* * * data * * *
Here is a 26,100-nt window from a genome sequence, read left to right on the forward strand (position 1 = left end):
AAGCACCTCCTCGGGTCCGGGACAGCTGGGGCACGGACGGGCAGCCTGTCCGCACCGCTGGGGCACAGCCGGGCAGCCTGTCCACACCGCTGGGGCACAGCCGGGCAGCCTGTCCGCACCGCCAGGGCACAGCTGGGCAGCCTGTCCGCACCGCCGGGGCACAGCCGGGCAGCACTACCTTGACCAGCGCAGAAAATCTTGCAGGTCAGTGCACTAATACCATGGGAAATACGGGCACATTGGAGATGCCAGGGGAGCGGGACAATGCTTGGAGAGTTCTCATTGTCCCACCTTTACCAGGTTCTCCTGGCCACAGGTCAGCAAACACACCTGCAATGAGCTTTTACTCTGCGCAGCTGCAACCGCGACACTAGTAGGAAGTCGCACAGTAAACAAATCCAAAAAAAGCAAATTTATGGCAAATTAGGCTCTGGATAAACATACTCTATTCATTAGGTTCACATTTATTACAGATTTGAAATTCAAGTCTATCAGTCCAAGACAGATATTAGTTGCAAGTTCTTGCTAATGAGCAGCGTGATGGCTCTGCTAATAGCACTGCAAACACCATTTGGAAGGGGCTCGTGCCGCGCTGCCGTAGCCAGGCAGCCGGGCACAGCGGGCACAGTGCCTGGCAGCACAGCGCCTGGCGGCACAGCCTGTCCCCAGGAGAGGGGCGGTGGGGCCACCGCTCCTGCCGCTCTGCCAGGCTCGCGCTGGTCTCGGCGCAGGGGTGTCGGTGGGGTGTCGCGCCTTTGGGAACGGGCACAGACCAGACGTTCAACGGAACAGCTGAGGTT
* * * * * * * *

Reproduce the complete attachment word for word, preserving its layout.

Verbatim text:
Here is a 26,100-nt window from a genome sequence, read left to right on the forward strand (position 1 = left end):
AAGCACCTCCTCGGGTCCGGGACAGCTGGGGCACGGACGGGCAGCCTGTCCGCACCGCTGGGGCACAGCCGGGCAGCCTGTCCACACCGCTGGGGCACAGCCGGGCAGCCTGTCCGCACCGCCAGGGCACAGCTGGGCAGCCTGTCCGCACCGCCGGGGCACAGCCGGGCAGCACTACCTTGACCAGCGCAGAAAATCTTGCAGGTCAGTGCACTAATACCATGGGAAATACGGGCACATTGGAGATGCCAGGGGAGCGGGACAATGCTTGGAGAGTTCTCATTGTCCCACCTTTACCAGGTTCTCCTGGCCACAGGTCAGCAAACACACCTGCAATGAGCTTTTACTCTGCGCAGCTGCAACCGCGACACTAGTAGGAAGTCGCACAGTAAACAAATCCAAAAAAAGCAAATTTATGGCAAATTAGGCTCTGGATAAACATACTCTATTCATTAGGTTCACATTTATTACAGATTTGAAATTCAAGTCTATCAGTCCAAGACAGATATTAGTTGCAAGTTCTTGCTAATGAGCAGCGTGATGGCTCTGCTAATAGCACTGCAAACACCATTTGGAAGGGGCTCGTGCCGCGCTGCCGTAGCCAGGCAGCCGGGCACAGCGGGCACAGTGCCTGGCAGCACAGCGCCTGGCGGCACAGCCTGTCCCCAGGAGAGGGGCGGTGGGGCCACCGCTCCTGCCGCTCTGCCAGGCTCGCGCTGGTCTCGGCGCAGGGGTGTCGGTGGGGTGTCGCGCCTTTGGGAACGGGCACAGACCAGACGTTCAACGGAACAGCTGAGGTT